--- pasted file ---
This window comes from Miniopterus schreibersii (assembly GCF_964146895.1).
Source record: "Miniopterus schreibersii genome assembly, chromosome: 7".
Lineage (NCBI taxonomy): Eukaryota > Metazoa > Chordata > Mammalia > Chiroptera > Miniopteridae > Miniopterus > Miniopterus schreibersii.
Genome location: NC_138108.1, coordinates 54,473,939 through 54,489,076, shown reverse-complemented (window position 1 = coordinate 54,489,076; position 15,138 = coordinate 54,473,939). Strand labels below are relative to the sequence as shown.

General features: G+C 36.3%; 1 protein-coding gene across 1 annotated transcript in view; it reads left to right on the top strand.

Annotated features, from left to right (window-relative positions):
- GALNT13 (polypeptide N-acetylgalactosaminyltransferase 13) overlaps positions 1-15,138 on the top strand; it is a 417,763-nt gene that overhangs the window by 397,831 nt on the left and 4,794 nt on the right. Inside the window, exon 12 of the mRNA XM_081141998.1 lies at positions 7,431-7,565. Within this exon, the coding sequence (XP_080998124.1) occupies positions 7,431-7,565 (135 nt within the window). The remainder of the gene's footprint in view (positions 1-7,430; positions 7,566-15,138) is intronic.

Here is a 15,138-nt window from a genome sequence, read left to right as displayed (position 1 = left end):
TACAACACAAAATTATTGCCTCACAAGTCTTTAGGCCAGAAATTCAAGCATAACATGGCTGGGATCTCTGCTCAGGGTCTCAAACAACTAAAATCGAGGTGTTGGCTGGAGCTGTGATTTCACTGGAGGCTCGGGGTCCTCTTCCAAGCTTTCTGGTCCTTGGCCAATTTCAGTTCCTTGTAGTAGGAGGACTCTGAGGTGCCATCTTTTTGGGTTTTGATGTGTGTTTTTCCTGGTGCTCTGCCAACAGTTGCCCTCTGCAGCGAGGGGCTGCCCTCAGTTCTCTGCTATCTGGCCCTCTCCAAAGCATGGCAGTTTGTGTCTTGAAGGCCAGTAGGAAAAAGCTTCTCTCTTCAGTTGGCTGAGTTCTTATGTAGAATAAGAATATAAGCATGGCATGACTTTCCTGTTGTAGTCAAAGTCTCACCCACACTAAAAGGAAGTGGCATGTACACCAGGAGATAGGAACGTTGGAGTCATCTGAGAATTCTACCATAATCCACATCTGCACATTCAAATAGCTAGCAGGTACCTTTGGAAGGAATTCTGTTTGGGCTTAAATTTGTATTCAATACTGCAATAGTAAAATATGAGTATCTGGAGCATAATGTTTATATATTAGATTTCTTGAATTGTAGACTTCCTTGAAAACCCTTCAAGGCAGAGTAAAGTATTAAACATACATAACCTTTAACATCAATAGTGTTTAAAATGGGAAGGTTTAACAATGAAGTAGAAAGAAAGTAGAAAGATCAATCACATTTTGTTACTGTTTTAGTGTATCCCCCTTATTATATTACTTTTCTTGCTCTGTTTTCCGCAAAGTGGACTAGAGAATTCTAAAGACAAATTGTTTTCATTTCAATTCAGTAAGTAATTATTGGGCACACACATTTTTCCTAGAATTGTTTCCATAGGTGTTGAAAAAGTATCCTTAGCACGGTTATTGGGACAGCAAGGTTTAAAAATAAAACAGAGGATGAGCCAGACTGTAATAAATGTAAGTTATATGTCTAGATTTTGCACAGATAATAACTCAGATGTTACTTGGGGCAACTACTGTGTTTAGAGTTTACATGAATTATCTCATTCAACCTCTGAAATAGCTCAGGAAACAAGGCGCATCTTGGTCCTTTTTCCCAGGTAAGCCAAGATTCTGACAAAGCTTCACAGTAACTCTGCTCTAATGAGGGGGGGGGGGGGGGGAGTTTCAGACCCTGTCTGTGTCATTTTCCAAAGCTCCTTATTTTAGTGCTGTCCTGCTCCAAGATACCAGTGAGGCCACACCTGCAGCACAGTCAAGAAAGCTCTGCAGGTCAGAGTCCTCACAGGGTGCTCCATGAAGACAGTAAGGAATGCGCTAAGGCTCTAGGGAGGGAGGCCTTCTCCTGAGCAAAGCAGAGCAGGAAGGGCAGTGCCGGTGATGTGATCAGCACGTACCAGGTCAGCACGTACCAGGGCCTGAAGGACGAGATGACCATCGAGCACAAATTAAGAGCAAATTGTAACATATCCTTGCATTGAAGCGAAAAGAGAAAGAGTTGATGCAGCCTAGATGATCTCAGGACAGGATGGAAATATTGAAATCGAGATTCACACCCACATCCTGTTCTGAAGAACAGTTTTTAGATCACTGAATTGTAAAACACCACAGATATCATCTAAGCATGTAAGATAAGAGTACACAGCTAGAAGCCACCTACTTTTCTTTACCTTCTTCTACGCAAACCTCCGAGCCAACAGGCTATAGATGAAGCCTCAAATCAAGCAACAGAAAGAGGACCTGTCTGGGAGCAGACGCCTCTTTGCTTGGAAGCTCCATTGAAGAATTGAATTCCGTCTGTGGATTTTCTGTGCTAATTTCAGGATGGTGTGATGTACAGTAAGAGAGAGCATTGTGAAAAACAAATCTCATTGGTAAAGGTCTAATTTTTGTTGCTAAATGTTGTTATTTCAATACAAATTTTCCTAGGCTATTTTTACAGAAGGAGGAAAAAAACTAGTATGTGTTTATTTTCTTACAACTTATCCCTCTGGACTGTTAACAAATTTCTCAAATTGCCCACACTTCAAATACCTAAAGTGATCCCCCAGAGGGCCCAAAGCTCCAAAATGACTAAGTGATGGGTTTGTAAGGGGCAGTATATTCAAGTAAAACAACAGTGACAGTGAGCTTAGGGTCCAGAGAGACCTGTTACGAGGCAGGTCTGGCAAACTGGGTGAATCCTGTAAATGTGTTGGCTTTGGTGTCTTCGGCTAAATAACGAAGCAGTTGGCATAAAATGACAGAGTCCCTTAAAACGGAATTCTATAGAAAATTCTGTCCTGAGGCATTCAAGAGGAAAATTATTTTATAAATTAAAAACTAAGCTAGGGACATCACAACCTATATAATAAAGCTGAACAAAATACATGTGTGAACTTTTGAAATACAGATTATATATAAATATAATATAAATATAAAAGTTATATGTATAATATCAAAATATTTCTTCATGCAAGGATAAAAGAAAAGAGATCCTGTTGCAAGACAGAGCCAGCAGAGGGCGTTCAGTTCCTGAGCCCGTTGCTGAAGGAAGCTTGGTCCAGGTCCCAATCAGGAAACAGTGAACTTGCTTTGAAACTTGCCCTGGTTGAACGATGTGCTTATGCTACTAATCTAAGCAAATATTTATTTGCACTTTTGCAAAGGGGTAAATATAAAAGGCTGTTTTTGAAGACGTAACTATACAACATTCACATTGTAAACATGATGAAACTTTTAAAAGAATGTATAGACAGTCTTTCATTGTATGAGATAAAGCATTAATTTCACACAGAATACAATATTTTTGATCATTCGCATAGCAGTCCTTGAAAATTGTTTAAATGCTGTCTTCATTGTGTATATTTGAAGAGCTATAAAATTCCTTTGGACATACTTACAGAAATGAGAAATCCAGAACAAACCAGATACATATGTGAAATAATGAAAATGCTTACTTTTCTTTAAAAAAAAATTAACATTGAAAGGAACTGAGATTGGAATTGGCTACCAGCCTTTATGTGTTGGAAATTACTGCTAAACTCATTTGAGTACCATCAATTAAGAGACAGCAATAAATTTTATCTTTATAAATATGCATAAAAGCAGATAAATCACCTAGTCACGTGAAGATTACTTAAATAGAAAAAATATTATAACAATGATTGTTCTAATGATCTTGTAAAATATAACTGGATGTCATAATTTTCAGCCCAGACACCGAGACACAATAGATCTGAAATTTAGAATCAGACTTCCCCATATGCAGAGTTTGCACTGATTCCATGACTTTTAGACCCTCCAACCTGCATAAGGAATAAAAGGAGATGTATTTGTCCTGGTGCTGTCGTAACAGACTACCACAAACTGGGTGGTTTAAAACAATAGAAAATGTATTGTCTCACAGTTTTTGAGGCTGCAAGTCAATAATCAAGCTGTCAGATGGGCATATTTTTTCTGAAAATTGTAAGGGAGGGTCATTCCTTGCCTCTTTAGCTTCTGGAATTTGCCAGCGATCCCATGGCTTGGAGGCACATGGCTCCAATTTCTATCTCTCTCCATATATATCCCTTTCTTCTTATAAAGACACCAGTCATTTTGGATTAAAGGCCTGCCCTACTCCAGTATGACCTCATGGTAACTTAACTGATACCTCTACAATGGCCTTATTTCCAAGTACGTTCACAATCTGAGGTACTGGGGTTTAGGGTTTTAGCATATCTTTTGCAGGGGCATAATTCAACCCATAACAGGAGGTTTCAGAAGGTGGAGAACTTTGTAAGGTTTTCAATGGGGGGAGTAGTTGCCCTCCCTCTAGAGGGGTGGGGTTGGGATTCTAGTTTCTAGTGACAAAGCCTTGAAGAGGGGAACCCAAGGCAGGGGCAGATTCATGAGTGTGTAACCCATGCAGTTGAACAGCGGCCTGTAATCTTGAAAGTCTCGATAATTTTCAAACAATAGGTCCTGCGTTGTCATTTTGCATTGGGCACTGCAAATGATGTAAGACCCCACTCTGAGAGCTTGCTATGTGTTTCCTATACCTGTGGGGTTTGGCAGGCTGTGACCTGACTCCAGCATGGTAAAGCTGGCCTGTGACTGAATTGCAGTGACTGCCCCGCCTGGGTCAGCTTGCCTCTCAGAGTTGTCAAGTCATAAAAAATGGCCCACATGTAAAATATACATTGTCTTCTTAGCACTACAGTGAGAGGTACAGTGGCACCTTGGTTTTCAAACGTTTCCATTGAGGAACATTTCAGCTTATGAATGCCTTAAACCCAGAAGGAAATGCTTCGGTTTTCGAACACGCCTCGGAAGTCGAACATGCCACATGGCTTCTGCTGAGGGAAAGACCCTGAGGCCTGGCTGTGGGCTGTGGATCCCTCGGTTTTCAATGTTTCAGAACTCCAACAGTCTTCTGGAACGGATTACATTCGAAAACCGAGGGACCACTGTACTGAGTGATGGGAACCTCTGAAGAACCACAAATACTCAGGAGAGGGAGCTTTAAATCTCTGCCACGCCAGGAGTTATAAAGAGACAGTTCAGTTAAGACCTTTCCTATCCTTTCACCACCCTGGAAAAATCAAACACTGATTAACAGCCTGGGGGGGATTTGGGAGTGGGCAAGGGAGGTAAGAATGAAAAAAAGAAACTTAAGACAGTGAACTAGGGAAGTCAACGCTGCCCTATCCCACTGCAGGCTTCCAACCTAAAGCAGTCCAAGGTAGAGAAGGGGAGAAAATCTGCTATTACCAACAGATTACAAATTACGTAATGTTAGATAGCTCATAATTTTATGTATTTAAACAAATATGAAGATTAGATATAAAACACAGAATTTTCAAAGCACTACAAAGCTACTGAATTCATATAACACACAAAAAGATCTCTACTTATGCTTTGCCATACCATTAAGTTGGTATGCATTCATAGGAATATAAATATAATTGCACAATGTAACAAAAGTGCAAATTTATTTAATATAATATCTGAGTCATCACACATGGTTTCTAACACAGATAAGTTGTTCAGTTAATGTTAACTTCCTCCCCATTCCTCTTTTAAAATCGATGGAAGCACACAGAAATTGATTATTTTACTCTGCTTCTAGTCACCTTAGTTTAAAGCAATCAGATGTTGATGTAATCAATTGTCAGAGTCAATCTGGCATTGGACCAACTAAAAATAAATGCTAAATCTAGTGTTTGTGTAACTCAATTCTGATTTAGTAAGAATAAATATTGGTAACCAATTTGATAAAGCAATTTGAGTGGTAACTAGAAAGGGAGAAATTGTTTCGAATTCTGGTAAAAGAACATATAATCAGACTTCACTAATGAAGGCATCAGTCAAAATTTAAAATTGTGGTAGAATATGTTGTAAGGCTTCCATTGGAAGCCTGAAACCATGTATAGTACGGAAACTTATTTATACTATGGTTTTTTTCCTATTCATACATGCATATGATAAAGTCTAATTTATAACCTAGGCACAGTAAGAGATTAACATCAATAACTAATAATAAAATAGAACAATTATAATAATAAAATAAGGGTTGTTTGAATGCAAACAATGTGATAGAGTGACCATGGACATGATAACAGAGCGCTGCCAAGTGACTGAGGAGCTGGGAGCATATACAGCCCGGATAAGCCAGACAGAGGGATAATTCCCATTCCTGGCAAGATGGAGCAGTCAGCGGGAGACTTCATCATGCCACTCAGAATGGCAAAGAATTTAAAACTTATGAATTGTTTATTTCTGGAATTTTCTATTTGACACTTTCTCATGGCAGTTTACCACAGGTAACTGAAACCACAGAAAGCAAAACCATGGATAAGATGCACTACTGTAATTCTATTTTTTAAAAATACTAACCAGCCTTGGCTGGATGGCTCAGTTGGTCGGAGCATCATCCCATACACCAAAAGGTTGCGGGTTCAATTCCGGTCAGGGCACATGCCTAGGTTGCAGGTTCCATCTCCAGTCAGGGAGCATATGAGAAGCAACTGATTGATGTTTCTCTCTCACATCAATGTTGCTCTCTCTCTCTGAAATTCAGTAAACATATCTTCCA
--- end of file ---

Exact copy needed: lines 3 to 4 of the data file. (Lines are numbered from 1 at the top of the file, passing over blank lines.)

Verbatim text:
Lineage (NCBI taxonomy): Eukaryota > Metazoa > Chordata > Mammalia > Chiroptera > Miniopteridae > Miniopterus > Miniopterus schreibersii.
Genome location: NC_138108.1, coordinates 54,473,939 through 54,489,076, shown reverse-complemented (window position 1 = coordinate 54,489,076; position 15,138 = coordinate 54,473,939). Strand labels below are relative to the sequence as shown.